At a recent writing workshop, I asked students to name their biggest writing hang-ups. Not surprisingly, quite a few said their writing suffers from excessive wordiness.
When I'm editing the work of others, there are five simple things I look for that, when eliminated, make an immediate difference. Next time you write a press release, brochure, e-mail, etc., take a moment to see if you can identify and eliminate any of these issues.
1. Prepositions. Because of their linking nature - connecting nouns, pronouns and phrases to other words in a sentence - prepositions tend to bring in extra words and are also a red flag for introducing a two- or three-word phrase that includes another noun or actor. Certainly I'm not suggesting you write without using prepositions; just be sure whenever you see one, you consider whether you can make your point more succinctly. (You can find an exhaustive list of prepositions on Wikipedia.org.)
2. Going to... The expression "going to" automatically adds unnecessary words to your sentence that can be eliminated simply by replacing "going to" with the expression "will." Example: Instead of "We are going to be focusing on," or "We are going to focus on...," Try: "We will focus on..."
3. Help. Many writers insert the word "help" prior to the key active verb in their sentence, such as: "We are working to help create awareness..." or, "Our solution is helping to deliver added benefits." But by eliminating "help" you remove ambiguity and make a stronger statement. Try: "We ARE CREATING awareness." Or, "Our solution IS DELIVERING added benefits."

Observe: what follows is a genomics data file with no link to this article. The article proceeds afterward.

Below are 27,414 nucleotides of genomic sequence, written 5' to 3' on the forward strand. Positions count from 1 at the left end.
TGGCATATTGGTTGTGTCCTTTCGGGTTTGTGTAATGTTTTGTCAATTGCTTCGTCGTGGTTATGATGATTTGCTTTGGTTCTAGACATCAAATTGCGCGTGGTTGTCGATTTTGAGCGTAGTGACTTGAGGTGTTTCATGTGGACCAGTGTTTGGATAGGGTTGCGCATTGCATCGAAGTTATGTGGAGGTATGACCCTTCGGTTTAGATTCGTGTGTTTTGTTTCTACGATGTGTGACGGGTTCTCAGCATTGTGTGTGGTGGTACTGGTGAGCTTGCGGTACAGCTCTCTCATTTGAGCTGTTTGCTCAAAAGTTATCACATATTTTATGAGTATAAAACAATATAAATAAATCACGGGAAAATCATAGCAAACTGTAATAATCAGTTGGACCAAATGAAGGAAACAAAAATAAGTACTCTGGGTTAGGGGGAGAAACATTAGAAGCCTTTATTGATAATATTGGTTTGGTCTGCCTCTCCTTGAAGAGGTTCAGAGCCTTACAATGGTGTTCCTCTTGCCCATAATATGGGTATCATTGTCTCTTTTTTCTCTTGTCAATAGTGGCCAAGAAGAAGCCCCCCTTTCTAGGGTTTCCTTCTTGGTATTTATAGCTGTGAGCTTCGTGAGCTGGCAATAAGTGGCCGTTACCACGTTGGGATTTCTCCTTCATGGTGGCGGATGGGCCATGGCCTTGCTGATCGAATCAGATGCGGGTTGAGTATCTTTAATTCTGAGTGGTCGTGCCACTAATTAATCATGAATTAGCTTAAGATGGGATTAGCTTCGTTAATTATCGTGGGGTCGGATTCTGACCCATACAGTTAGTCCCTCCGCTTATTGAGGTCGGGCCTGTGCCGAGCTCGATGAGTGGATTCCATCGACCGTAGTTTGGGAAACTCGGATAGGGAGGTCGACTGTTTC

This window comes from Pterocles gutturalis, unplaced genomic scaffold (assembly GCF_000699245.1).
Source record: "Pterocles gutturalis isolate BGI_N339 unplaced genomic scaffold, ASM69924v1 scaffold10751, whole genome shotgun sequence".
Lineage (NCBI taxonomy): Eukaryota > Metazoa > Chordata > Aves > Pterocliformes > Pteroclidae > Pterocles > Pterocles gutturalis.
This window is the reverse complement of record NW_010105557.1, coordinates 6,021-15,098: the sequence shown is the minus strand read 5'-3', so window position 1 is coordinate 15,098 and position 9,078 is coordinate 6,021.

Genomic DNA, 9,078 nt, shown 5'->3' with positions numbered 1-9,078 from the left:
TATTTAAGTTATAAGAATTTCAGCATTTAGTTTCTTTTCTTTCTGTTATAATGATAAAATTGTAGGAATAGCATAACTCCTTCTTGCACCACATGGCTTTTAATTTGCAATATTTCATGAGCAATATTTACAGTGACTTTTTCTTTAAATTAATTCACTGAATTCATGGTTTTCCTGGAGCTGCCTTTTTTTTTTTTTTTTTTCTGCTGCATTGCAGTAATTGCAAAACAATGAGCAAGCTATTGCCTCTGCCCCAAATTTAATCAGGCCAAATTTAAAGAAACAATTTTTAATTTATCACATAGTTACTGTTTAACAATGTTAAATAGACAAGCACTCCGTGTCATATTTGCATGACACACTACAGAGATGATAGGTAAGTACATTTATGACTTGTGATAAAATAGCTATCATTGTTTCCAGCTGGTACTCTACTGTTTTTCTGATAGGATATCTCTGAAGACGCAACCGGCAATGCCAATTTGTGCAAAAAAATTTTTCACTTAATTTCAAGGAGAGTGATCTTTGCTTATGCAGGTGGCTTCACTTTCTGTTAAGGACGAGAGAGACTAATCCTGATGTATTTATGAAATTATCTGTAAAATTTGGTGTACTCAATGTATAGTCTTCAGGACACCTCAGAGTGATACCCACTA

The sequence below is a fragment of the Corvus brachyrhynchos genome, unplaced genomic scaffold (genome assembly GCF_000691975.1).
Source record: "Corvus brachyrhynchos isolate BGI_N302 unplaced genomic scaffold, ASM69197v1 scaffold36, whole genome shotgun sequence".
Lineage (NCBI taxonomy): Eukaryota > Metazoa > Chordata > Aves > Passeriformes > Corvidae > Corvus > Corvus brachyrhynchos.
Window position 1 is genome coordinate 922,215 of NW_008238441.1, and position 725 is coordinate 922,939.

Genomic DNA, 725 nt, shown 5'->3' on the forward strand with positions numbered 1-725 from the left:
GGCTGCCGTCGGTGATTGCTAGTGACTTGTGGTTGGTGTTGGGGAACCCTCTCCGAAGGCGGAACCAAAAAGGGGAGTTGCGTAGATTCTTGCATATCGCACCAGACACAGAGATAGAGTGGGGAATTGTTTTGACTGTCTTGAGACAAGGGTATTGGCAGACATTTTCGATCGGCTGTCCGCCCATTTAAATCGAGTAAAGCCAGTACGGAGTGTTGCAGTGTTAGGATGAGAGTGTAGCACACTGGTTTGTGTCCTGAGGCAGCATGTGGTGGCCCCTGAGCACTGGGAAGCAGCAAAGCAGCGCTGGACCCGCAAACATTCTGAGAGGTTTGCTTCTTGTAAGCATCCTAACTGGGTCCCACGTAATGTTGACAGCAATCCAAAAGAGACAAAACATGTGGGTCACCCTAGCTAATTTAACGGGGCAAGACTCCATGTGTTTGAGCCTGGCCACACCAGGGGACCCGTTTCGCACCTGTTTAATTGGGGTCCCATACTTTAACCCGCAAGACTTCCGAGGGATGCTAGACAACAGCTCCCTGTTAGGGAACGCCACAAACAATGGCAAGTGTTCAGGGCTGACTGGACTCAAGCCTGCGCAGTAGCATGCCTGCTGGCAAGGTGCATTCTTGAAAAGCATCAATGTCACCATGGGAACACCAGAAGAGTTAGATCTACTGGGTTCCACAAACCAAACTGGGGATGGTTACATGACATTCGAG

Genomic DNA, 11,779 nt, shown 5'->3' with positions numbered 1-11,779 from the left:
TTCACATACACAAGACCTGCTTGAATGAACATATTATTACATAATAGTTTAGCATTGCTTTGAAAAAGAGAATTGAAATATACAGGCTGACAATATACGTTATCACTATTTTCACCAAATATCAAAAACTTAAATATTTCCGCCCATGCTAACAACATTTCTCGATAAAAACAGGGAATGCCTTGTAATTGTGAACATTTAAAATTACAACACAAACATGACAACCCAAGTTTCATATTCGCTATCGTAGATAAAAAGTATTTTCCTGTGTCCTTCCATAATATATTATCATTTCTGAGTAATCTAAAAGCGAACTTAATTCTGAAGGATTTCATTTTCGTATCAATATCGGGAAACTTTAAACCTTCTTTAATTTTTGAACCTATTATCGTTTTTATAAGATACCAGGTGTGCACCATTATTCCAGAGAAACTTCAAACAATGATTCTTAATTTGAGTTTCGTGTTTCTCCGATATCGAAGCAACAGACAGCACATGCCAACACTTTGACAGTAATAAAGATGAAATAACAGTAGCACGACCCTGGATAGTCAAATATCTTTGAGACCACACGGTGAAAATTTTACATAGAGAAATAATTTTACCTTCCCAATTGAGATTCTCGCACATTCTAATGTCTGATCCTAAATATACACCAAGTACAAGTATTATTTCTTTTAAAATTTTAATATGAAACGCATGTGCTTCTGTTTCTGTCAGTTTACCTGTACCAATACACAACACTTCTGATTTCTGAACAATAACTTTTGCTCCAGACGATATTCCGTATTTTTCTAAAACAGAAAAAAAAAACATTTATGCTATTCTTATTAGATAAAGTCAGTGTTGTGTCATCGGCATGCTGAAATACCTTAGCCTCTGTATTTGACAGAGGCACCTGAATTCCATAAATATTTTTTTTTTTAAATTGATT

4. That. "That" just may be the most unnecessarily used word in the English language. In The Careful Writer, Theodore M. Bernstein dedicates nearly five pages to an explanation of when "that" should or should not be used. Conversely, much to the dismay of grammarians everywhere, my advice here is simple: Read the sentence aloud without using the word "that" and if it still makes perfect sense, leave it out.
5. Forms of the verb "be." Words like am, is, are, was, were, being and been simply imply a state of existence. There's no action. There's nothing that can be seen, heard, felt, smelled or tasted in the mind's eye. Any time you see these verb forms, it's a red flag that the "actor" in your sentence is lazy. It's essentially just "sitting there." Get it up off the couch and DOING something!
BONUS TIP: One of the places wordiness likes to hide is in the front half of sentences. Be on the lookout for long introductory clauses that act like a story line building up to your main point. Readers will thank you for getting to your point quickly and then providing any background or follow-up information later.
Copyright Bon Mot Communications LLC 2009
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